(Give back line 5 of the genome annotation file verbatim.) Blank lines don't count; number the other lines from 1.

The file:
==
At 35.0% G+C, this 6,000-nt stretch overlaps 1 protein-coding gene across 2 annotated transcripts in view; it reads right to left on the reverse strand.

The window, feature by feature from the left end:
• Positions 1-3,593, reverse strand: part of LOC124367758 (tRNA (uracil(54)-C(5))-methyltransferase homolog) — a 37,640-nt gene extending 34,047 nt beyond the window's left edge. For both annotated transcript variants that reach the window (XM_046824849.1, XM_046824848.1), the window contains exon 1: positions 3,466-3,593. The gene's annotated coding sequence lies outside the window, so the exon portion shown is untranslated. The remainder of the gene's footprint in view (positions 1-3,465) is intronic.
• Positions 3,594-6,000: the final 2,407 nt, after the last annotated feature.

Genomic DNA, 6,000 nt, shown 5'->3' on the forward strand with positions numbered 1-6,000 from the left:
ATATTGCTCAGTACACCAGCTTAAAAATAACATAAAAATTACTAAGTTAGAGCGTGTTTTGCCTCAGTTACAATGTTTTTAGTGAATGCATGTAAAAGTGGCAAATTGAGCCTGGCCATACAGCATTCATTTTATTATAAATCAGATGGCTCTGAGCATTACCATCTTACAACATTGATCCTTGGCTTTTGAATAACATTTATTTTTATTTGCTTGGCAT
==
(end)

Genomic DNA, 6,000 nt, shown 5'->3' on the forward strand with positions numbered 1-6,000 from the left: